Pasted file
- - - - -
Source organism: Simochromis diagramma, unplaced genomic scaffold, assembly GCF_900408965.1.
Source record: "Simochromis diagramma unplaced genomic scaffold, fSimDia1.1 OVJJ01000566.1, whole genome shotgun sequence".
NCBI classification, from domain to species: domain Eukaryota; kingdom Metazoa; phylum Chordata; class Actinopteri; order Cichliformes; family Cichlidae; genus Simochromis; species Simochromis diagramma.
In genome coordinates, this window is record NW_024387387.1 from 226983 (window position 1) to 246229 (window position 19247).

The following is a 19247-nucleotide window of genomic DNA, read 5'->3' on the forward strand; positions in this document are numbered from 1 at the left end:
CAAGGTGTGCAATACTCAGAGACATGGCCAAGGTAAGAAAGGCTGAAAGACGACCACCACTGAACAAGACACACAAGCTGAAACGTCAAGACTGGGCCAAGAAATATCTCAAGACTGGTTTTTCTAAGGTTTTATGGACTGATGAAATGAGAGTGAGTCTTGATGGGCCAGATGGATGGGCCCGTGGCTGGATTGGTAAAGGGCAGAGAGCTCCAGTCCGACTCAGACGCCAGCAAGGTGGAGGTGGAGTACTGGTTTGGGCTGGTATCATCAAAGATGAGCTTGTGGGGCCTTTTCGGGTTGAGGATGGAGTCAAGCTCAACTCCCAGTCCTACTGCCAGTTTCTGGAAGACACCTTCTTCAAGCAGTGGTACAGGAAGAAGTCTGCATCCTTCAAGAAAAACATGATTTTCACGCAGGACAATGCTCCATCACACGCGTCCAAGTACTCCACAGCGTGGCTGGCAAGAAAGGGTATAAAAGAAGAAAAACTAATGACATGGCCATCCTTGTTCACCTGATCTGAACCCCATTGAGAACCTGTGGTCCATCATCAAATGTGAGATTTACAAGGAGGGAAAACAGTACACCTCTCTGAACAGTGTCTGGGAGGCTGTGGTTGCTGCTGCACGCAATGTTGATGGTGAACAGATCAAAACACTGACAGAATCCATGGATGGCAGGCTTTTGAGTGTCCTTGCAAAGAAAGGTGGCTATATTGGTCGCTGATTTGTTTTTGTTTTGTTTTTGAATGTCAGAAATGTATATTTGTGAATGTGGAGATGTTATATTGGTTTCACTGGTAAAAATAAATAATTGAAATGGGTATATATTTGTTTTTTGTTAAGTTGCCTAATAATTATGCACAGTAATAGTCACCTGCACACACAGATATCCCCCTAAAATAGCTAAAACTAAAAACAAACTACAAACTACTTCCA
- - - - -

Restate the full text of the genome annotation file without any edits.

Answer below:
Source organism: Simochromis diagramma, unplaced genomic scaffold, assembly GCF_900408965.1.
Source record: "Simochromis diagramma unplaced genomic scaffold, fSimDia1.1 OVJJ01000566.1, whole genome shotgun sequence".
NCBI classification, from domain to species: domain Eukaryota; kingdom Metazoa; phylum Chordata; class Actinopteri; order Cichliformes; family Cichlidae; genus Simochromis; species Simochromis diagramma.
In genome coordinates, this window is record NW_024387387.1 from 226983 (window position 1) to 246229 (window position 19247).

The following is a 19247-nucleotide window of genomic DNA, read 5'->3' on the forward strand; positions in this document are numbered from 1 at the left end:
CAAGGTGTGCAATACTCAGAGACATGGCCAAGGTAAGAAAGGCTGAAAGACGACCACCACTGAACAAGACACACAAGCTGAAACGTCAAGACTGGGCCAAGAAATATCTCAAGACTGGTTTTTCTAAGGTTTTATGGACTGATGAAATGAGAGTGAGTCTTGATGGGCCAGATGGATGGGCCCGTGGCTGGATTGGTAAAGGGCAGAGAGCTCCAGTCCGACTCAGACGCCAGCAAGGTGGAGGTGGAGTACTGGTTTGGGCTGGTATCATCAAAGATGAGCTTGTGGGGCCTTTTCGGGTTGAGGATGGAGTCAAGCTCAACTCCCAGTCCTACTGCCAGTTTCTGGAAGACACCTTCTTCAAGCAGTGGTACAGGAAGAAGTCTGCATCCTTCAAGAAAAACATGATTTTCACGCAGGACAATGCTCCATCACACGCGTCCAAGTACTCCACAGCGTGGCTGGCAAGAAAGGGTATAAAAGAAGAAAAACTAATGACATGGCCATCCTTGTTCACCTGATCTGAACCCCATTGAGAACCTGTGGTCCATCATCAAATGTGAGATTTACAAGGAGGGAAAACAGTACACCTCTCTGAACAGTGTCTGGGAGGCTGTGGTTGCTGCTGCACGCAATGTTGATGGTGAACAGATCAAAACACTGACAGAATCCATGGATGGCAGGCTTTTGAGTGTCCTTGCAAAGAAAGGTGGCTATATTGGTCGCTGATTTGTTTTTGTTTTGTTTTTGAATGTCAGAAATGTATATTTGTGAATGTGGAGATGTTATATTGGTTTCACTGGTAAAAATAAATAATTGAAATGGGTATATATTTGTTTTTTGTTAAGTTGCCTAATAATTATGCACAGTAATAGTCACCTGCACACACAGATATCCCCCTAAAATAGCTAAAACTAAAAACAAACTACAAACTACTTCCA